The power and brilliance of the reign of King Solomon. part 3

The power and brilliance of the reign of King Solomon. part 3 1

King Solomon reigned over all the high and low worlds. The disk of the moon did not diminish during his reign, and good always gained the upper hand over evil. Power over the angels, demons and animals gave a special shine to his reign. Demons brought him precious stones and water from distant countries to irrigate his exotic plants. The animals and birds themselves came into his kitchen. Each of the thousand of his wives prepared a feast every day in the hope that the king would dine with her. The king of the birds, the eagle, obeyed all the directions of King Solomon. With the help of a magic ring, on which the name of the Most High was engraved, Solomon elicited many secrets from the angels. In addition, the Almighty gave him a flying carpet. Solomon moved on this carpet, having breakfast in Damascus and having dinner in Mussels. A wise king was once shamed by an ant, which he picked up from the ground during one of his flights, planted on his hand and asked: is there anyone greater in the world than he, Solomon. The ant replied that he considered himself to be greater, since otherwise the Lord would not have sent an earthly king to him and he would not have planted him in his hand. Solomon was angry, dropped the ant and shouted: “Do you know who I am?”. But the ant replied: “I know that you are created from a worthless embryo (Avot 3, 1), therefore you have no right to ascend too much.” The devices of the throne of King Solomon are described in detail in the Second Targum to the book of Esther (1. p.) And in other Midrashs. According to the Second Targum, there were 12 golden lions on the steps of the throne and as many golden eagles (according to another version 72 and 72) one against the other. Six steps led to the throne, each of which contained golden images of representatives of the animal kingdom, two different at each step, one opposite the other. At the top of the throne was an image of a dove with a dovecote in its claws, which was to symbolize the rule of Israel over the pagans. There was also a gold candlestick with fourteen cups for candles, seven of which were engraved with the names of Adam, Noah, Shem, Abraham, Isaac, Jacob and Job, and the other seven were with the names of Levi, Keat, Amram, Moshe, Aaron, Eldad and Hura (according to another version – Haggaya). Above the candlestick there was a golden jug with oil, and below – a golden bowl, on which were engraved the names of Nadab, Abigou, Eli and his two sons. 24 vines above the throne created a shadow over the king’s head. With the help of a mechanical device, the throne moved at the request of Solomon. According to Targum, all the animals, with the help of a special mechanism, stretched their paws, when Solomon ascended the throne so that the king could rely on them. When Solomon reached the sixth step, the eagles raised him and seated him on a chair. Then the big eagle put a crown on his head, and the rest of the eagles and lions went up to form a shadow around the king. The dove descended, took a Torah scroll from the ark and laid it on Solomon’s lap. When the king, surrounded by Sanhedrin, proceeded to parse the case, the wheels (ofanim) began to turn, and the animals and birds emitted cries, which made those who intended to give false testimony tremble. In another Midrash it is said that during the procession of Solomon to the throne, an animal standing at each step raised it and passed it on to the next. The steps of the throne were covered with precious stones and crystals. After the death of Solomon, the Egyptian king Shishak seized his throne along with the treasures of the Temple (Mlahim I, 14, 26). After the death of Sanheriv, who conquered Egypt, the throne again took possession of Hizkiago. Then the throne was successively taken over by Pharaoh Necho (after the defeat of the king Yoshii), Nevukhadnetsaru and, finally, Ahashveroshu. These rulers were not familiar with the device of the throne and therefore could not use it. The Midrashs also describe the construction of Solomon’s “hippodrome”: he had three farsangs in length and three in width; in the middle of it were two pillars with cages above, in which various animals and birds were collected.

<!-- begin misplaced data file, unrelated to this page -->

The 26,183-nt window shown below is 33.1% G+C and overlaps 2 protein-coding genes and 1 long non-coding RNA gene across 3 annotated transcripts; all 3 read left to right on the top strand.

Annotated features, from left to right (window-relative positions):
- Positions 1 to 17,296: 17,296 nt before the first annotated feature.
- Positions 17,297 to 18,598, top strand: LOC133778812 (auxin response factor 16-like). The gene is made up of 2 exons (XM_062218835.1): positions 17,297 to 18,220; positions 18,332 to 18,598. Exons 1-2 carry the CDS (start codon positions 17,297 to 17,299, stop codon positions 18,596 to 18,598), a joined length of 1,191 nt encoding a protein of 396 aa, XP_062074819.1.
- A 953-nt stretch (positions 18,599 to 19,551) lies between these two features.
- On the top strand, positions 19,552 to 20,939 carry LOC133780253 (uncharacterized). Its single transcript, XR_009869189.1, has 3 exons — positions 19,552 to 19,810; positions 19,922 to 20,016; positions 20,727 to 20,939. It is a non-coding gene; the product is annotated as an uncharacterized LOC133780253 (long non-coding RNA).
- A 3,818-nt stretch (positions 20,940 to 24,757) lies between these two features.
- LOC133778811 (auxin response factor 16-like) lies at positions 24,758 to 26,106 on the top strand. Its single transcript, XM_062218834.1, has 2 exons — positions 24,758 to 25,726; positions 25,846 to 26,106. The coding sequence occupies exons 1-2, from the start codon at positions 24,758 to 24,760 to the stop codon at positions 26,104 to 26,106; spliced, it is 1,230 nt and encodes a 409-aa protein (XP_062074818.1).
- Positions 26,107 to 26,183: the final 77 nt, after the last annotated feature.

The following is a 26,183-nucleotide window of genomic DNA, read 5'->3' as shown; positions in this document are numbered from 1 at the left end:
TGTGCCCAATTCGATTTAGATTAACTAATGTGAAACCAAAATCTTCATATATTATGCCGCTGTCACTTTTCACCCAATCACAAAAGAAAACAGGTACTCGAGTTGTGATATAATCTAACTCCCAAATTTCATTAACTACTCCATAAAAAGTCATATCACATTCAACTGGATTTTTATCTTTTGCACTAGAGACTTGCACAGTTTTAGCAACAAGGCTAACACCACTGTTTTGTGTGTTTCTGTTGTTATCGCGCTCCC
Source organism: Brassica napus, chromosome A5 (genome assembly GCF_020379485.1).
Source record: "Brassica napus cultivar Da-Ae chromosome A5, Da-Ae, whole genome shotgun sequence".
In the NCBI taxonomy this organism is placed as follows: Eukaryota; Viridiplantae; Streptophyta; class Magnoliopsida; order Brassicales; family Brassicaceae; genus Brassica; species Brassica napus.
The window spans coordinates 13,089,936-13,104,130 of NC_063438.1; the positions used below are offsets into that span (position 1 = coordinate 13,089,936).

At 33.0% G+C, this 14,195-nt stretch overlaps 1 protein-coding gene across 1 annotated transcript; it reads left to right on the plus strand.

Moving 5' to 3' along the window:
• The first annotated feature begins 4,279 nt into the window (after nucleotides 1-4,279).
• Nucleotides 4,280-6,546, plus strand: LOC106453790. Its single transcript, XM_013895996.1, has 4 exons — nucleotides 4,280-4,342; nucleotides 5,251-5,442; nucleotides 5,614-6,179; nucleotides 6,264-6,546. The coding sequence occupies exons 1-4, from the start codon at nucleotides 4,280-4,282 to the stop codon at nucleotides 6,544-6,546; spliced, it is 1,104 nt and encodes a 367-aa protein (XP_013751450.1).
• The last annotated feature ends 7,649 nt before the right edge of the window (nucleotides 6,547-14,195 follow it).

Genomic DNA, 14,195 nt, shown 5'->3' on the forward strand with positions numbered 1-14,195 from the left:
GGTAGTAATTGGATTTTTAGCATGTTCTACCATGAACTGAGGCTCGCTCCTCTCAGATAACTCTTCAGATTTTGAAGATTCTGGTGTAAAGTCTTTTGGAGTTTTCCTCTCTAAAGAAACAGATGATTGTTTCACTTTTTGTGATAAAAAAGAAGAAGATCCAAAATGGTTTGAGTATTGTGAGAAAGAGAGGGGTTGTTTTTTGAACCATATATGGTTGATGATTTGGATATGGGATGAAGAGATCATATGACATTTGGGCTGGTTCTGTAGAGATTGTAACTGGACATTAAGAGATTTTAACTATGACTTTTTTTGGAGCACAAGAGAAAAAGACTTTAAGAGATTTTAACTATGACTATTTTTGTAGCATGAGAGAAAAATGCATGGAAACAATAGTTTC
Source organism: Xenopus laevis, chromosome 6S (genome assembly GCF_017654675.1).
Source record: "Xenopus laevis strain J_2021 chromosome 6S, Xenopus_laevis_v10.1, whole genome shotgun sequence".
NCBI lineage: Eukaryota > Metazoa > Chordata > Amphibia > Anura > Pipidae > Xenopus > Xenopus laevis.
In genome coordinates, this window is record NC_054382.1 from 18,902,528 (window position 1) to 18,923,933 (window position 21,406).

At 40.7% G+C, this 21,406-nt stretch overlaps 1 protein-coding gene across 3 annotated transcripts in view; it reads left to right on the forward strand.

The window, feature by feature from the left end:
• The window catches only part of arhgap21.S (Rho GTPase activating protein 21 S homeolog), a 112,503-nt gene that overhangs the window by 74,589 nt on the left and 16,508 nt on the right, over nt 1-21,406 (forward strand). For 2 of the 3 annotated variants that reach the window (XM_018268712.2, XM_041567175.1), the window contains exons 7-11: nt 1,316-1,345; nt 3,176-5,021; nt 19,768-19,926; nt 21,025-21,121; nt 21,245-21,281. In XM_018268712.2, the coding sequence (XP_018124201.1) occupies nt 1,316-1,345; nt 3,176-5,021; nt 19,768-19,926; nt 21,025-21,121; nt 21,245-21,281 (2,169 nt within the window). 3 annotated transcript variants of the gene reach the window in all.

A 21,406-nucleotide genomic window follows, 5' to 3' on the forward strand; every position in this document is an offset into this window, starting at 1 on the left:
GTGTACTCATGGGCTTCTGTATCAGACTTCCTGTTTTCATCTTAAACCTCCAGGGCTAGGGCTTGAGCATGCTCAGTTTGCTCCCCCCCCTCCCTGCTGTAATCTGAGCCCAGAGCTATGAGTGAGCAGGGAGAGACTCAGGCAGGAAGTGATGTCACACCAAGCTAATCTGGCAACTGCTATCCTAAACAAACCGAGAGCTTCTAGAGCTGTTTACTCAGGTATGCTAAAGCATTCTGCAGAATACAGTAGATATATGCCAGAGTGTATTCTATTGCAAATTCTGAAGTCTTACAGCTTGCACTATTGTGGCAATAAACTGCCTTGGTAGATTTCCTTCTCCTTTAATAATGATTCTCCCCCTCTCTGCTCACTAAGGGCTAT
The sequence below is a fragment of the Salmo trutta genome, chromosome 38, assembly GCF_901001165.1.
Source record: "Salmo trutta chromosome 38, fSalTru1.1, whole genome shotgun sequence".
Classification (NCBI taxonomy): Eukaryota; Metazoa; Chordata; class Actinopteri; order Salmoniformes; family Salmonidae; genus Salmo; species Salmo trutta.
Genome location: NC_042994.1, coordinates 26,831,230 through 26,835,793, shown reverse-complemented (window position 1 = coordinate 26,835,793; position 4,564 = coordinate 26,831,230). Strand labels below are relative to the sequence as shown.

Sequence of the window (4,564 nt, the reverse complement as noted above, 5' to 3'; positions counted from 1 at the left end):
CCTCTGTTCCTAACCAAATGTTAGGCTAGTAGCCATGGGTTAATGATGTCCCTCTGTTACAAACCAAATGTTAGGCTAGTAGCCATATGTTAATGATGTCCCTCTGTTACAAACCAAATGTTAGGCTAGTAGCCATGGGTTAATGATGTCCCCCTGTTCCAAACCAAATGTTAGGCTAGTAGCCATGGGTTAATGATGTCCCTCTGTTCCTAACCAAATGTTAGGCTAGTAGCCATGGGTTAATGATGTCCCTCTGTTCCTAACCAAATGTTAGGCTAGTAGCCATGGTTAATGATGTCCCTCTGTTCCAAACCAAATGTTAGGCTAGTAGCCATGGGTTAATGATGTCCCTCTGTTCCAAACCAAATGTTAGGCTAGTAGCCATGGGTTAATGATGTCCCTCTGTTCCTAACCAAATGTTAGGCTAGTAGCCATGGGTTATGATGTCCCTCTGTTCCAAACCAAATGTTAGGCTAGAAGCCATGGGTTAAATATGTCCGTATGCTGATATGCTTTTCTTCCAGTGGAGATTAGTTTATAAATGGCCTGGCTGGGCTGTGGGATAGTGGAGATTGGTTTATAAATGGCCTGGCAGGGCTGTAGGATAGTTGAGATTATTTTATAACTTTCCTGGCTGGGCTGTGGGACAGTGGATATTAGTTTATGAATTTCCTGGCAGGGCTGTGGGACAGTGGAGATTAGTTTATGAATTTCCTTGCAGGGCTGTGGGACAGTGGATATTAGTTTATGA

When building the Temple, Solomon was assisted by angels. The element of the miracle was felt everywhere. The heavy stones themselves went up and down to the proper place. Possessing the gift of prophecy, Solomon foresaw that the Babylonians would destroy the Temple. Therefore, he arranged a special underground box in which the ark of the covenant was subsequently hidden (Abbarbel to Mlahim I, 6, 19). The golden trees planted by Solomon in the Temple bore fruit every season. The trees withered when the pagans entered the Temple, but they would blossom again with the coming of the Messiah (Yoma 21 b). Pharaoh’s daughter brought with her to the house of Solomon belongings of the cult of idolaters. When Solomon married Pharaoh’s daughter, the other Midrash reports, the archangel Gabriel descended from the sky and thrust a pole into the depths of the sea, around which the island was formed, on which Rome was built, which conquered Jerusalem. R. Yose bin Khalafta, who always “takes the side of King Solomon,” believes, however, that Solomon, having married Pharaoh’s daughter, had the sole purpose of converting her to Jewry. It is believed that Mlahim I, 10, 13 should be interpreted in the sense that Solomon entered into a sinful relationship with the king

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